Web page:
Quiet Magazine Staff
81 percent of all cyber crime takes place in the winter, according to Fast Company. This means that for the next few months we are safe. Ranging from gramma’s credit card scams to more ludicrous criminal activities like identity theft, hacking has affected everyone. Making it worse, there are so many different types of hacking going around nowadays. Emails, key logging, phishing, even social engineering for Christs’ sake.
Here at Quiet Magazine, we appreciate our readers, and that is why we are giving you all the gifts that keep on giving: 3 Things We Do To Help Increase Our Cybersecurity.
- Public Data Mining
One of the biggest issues we see in our research is public data mining. Anytime a consumer signs up for a new app or gets a new technological device, that user is asked to consent to the terms of service (ToS). According to the Spotify ToS:
“We may collect information stored on your mobile device, such as contacts, photos, or media files”
Wow! Why in the world would Spotify need access to my media files. What about the contacts? According to Spotify, contacts and other permissions are needed in order to monitor and sensor information about your music, for instance, if the listener is walking or running. This problem can be simply fixed, however, by turning off contact and location permissions on your phone. Data mining can be a lot more detrimental than this, though. Remember: always read the terms of service.
2. Know Who’s Calling
Spam calls are one of the leading causes of elder scams. In this day and age, the schemes are becoming more elaborate than ever before. These types of scams date back to ones of the liking of The Nigerian Prince. The psychology behind it is a two part manipulation:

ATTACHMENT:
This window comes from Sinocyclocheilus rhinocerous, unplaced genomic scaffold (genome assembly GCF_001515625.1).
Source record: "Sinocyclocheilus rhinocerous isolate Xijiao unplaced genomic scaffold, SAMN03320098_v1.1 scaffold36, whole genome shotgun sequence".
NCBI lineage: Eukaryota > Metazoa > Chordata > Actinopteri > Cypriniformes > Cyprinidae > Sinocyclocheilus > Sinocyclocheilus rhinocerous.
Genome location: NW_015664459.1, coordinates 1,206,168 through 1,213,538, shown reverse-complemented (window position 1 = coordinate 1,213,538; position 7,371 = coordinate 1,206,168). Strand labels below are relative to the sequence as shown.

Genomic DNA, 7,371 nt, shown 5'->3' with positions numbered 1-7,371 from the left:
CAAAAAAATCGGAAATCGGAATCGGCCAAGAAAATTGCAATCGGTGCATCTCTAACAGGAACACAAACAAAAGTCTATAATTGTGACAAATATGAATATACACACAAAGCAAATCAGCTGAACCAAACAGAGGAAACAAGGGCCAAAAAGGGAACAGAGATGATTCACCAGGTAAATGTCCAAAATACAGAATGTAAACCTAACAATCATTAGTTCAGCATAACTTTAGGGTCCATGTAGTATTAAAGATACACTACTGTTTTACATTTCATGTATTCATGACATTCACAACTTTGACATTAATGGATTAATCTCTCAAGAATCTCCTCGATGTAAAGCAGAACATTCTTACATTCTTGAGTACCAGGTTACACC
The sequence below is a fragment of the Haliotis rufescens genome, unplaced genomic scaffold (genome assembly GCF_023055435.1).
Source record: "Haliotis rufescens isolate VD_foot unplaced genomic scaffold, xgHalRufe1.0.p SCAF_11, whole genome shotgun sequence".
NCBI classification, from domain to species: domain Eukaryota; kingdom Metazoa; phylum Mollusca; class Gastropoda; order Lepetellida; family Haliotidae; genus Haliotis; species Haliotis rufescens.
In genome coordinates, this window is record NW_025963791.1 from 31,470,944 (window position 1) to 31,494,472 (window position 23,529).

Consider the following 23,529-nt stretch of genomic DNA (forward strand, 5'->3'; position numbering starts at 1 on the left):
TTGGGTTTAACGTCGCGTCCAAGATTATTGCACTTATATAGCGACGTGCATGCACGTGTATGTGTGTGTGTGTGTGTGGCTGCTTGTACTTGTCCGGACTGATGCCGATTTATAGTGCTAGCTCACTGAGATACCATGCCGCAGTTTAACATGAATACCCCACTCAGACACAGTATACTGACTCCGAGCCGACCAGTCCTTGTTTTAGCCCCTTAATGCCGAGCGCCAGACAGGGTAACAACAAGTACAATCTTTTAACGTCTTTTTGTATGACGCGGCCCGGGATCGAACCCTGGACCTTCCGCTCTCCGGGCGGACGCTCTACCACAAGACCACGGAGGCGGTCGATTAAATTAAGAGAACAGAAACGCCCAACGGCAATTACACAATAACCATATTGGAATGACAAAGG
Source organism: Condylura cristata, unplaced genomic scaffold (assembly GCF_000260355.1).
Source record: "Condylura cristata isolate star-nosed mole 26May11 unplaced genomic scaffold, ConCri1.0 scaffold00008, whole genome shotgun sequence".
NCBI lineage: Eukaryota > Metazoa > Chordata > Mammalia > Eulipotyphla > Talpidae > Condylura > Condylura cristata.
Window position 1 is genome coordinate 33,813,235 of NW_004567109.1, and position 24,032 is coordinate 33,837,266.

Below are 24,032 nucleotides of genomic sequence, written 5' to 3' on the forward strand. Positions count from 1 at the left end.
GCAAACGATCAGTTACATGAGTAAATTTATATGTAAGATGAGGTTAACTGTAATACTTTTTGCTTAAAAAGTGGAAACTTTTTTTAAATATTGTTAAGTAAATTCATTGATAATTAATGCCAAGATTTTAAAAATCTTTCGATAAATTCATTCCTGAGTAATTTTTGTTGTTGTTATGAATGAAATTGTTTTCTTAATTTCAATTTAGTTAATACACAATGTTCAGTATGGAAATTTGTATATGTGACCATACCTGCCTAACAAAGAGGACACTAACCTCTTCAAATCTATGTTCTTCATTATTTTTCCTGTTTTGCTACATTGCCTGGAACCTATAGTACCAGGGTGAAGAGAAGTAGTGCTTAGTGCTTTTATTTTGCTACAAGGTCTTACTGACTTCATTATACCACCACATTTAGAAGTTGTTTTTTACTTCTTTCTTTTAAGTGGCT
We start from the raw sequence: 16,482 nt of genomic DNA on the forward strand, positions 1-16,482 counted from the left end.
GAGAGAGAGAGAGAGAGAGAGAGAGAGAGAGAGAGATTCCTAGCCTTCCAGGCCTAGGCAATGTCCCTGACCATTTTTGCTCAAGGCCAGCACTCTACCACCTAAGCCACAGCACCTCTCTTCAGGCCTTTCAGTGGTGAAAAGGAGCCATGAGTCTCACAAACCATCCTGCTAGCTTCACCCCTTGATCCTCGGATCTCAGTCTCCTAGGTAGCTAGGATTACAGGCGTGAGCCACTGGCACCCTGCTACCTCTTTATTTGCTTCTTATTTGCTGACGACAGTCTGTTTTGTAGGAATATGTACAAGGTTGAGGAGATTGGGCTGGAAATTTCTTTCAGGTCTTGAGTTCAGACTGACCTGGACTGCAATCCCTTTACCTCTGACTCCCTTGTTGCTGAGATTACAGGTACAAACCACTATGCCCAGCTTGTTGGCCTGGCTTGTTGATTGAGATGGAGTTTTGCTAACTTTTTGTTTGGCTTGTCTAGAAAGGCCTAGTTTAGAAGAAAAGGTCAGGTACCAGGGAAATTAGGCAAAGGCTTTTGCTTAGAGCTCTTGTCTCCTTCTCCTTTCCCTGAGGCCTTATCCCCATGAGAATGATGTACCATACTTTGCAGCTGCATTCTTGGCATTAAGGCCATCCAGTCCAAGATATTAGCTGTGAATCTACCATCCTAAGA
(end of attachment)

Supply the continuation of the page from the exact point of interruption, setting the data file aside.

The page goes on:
- The scammer needs something that they don’t have. (I.E.: Important documents, social security numbers, money)
- You have what they need.
There are several things that our staff here at Quiet Magazine do to help stay safe against this simple scam. Some of which include: phishing filters, scam filters, and proper preparedness. Phishing filters essentially plug directly into your email service providers. They add an extra level of security to the built-in one that we all have, the spam folder. The same thing is true of the scam filters, except they work simply for text messages and scam calls.
However useful these things may be, proper preparedness is the most important thing that we can have. Knowing when someone is manipulating us can feel scary, even humiliating, but nothing protects us better than knowing the enemy.
3. Password Protection
The original purpose and intent of a password was to keep user data safe. But in an interview with an anonymous school technology resource technician, Quiet Magazine learned:
“When you have a school such as *omitted* all the user data is monitored. Staff members prioritize safety from a potential threat over safety of the device user. There really is no way to get out of the middle. At *omitted* all the user data: passwords, accounts, websites, history, cookies, they are all stored in the same spreadsheet on a trifling encrypted network…”
Scenarios like this happen all too often in the world of corporate America. One minute it’s the local elementary school, next it’s 5 percent of all Fortune 500 companies. Security is not a priority in business, and user rights should not be jeopardized for personal preference. While there is no cure-all for this epidemic, there is medicine: don’t use the same password for multiple accounts, keep your passwords hidden, and never share them.
All in all, security is hard to come by, but in the coming months before winter, we suggest that everyone be prepared. With numerous hacks taking place every November through February, it is the civil duty of technology users to put those threats to rest.